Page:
While this may set automatically when you select MPEG-4 or QuickTime, be sure the Field Order menu is set to Progressive. This tells Compressor to output a progressive file.

The Quality settings determine image quality for:

The default settings are OK for deinterlacing, but you may enhance quality by changing one setting: Retiming Quality.
.

Deinterlace006

(Click image to see a larger, uncompressed version of this image.)

Here is a close-up from each frame, starting with the source image, with Retiming Quality set to Faster, Better, and Best. Faster and Better both compressed a six second clip in less than one second. Best took 55 seconds to compress the same six-second clip.

NOTE: The image above is scaled to 75%, click the image to see the uncompressed source images at 100%. Other than pasting the images into Photoshop, no image modification was done to any image.

As I look at this, I see a little improvement between Faster and Better, but not enough improvement – if any –  to justify using Best.

(Click image to see a larger, uncompressed version of this image.)

In the Quality menu are a few other settings that are useful when resizing images: Adaptive Details, Anti-aliasing, and Details Level. Here’s the same portion from each frame: Source image, Adaptive Details turned off, Adaptive Details turned on, Details level set to 20.

NOTE: The image above is scaled to 75%, click the image to see the uncompressed source images at 100%. Other than pasting the images into Photoshop, no image modification was done to any image.

Again, as I look at this, I don’t see any significant differences between these images. These settings are useful when resizing images, but not for deinterlacing.

SUMMARY

In the past, we had more controls over deinterlacing in Compressor. The latest version – 4.2 – simplifies the process, though I’m not sure for the better. If you are in a hurry, leave the Quality settings at their default.

If you want a marginal improvement in deinterlace quality, set Retiming Quality to Better, and leave Adaptive Details unchecked and Anti-alias and Details level sliders at 0.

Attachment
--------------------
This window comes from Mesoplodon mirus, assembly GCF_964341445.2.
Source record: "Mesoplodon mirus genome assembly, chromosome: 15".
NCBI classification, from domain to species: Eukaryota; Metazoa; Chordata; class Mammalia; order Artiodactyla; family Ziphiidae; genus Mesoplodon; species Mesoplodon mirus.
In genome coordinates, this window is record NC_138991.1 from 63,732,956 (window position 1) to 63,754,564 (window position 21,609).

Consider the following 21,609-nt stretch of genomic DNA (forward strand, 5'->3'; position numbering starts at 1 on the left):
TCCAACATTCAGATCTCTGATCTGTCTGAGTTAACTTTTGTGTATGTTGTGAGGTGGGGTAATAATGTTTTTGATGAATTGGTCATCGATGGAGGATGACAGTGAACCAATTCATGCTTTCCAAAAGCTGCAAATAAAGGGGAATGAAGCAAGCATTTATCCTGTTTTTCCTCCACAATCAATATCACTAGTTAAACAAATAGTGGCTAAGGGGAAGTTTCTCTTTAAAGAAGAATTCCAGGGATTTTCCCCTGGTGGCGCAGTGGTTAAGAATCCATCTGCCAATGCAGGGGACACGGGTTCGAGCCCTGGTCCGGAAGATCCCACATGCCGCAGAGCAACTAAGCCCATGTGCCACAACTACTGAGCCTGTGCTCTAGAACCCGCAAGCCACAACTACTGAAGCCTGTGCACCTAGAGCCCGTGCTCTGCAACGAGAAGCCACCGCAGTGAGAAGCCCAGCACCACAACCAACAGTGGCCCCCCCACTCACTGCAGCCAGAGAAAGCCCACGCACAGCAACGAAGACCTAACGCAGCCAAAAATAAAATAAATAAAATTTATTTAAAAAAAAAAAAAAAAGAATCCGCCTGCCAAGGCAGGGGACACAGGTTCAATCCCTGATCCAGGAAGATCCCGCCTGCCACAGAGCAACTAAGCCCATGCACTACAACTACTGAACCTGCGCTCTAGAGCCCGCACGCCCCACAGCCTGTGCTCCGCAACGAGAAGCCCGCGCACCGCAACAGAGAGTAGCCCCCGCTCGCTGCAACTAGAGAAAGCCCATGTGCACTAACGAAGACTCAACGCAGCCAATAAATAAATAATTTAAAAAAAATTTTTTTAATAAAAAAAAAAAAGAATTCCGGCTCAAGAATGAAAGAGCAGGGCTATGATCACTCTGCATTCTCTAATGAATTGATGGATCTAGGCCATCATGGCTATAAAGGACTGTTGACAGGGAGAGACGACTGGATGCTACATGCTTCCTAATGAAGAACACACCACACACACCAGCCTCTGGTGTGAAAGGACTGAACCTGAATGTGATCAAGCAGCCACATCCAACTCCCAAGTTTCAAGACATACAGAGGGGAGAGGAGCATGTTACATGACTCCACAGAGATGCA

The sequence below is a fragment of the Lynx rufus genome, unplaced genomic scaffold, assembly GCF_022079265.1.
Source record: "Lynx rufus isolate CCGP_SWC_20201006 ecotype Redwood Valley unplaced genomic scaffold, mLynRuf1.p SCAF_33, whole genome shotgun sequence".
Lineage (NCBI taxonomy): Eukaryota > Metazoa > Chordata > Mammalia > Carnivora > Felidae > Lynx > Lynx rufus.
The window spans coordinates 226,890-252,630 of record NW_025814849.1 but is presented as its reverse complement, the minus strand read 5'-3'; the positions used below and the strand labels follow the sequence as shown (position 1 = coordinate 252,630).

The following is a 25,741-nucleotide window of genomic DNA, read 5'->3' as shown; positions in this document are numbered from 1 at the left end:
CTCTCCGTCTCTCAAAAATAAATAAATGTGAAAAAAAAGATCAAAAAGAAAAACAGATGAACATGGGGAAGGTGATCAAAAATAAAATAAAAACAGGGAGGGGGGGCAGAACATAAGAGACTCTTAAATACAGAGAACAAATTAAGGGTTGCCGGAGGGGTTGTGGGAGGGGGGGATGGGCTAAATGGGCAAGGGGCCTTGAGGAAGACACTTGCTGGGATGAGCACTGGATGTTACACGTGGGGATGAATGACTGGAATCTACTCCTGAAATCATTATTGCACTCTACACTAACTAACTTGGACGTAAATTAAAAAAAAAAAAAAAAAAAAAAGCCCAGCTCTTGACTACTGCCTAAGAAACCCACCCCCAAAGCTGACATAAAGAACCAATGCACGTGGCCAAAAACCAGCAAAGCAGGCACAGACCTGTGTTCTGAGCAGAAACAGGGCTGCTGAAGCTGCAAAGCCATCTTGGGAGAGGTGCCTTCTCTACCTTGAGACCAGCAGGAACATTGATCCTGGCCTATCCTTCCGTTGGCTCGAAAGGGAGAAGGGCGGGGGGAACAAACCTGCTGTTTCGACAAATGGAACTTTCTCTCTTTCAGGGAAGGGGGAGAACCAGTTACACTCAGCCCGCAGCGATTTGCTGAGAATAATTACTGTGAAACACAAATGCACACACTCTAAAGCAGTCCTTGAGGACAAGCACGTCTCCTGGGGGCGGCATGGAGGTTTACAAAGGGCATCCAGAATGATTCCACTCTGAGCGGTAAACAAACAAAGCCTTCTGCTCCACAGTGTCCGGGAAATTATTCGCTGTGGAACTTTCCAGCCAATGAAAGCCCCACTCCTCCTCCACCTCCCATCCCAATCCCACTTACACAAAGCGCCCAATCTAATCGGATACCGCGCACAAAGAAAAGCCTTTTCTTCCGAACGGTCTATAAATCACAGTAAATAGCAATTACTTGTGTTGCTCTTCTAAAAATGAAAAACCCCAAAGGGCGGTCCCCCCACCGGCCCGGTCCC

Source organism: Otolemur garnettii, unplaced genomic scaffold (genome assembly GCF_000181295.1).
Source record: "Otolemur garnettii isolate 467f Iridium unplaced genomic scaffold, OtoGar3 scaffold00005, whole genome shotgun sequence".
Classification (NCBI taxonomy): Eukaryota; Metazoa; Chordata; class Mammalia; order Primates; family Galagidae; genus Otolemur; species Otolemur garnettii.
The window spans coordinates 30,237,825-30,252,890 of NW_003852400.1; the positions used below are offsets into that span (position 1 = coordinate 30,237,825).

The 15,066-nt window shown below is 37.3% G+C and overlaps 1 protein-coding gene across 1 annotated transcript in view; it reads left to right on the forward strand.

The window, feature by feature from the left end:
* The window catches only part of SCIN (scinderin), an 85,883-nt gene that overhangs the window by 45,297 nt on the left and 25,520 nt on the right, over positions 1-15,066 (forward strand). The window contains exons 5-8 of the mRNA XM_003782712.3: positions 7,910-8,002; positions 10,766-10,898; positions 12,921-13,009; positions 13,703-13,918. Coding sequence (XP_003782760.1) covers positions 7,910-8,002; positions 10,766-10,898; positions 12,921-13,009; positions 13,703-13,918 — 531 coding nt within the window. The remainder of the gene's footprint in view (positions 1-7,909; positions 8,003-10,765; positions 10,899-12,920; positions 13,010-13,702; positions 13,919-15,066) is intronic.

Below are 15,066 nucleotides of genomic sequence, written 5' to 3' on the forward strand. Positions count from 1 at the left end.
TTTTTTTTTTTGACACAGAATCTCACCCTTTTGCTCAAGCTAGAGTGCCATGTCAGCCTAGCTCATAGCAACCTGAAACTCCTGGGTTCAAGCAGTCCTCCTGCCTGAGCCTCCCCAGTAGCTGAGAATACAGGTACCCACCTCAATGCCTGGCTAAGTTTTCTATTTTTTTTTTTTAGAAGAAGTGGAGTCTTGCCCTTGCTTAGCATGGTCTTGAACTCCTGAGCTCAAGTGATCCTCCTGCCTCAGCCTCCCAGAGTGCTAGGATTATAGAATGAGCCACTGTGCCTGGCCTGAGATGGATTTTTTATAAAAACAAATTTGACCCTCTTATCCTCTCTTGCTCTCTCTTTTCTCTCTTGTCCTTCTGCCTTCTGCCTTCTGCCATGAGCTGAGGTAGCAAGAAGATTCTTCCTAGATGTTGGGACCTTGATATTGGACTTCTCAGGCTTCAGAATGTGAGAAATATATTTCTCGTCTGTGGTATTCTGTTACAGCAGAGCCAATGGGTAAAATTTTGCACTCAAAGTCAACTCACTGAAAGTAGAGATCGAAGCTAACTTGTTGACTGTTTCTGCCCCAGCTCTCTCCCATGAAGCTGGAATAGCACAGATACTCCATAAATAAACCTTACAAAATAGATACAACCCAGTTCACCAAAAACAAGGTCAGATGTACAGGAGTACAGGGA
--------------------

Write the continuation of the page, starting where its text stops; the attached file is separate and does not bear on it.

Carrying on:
Just remember, however, that you will always get better image quality if you shoot progressive than to convert interlaced video to progressive after the fact.


Bookmark the permalink.

34 Responses to Compressor: How to Deinterlace Video

← Older Comments
  1. arioman says:

    hello , thanks for useful article

    can i ask the screenshot of compression settings is from what convertor ?

    i install many convertor but most of the have just basic setting like bitrate

  2. ANDY says:

    Greetings Larry, thanks for posting this informative explanation of interlacing and how to lessen its effect in video production.

    My question is: can Compressor be used independently of FCP, or is it necessary to have the FCP software pre-installed before Compressor will open/run?

    I see that it is available to buy as a standalone piece of software, but perhaps that is on the assumption that the user will already have FCP on their system before adding Compressor.

    Many thanks.

  3. Massimo says:

    thank you, Larry. You just answered another one of my questions.

  4. Tony Torn says:

    Hello, thanks for this and all your other excellent posts. I’m trying to de-interlace archive footage that was shot on NTSC SD DV 27.97i, stored as a quicktime movie and re-edited in a fcpX timeline (matched properties) but whenever I try to output the field order choice is greyed out and the output stays badly interlaced.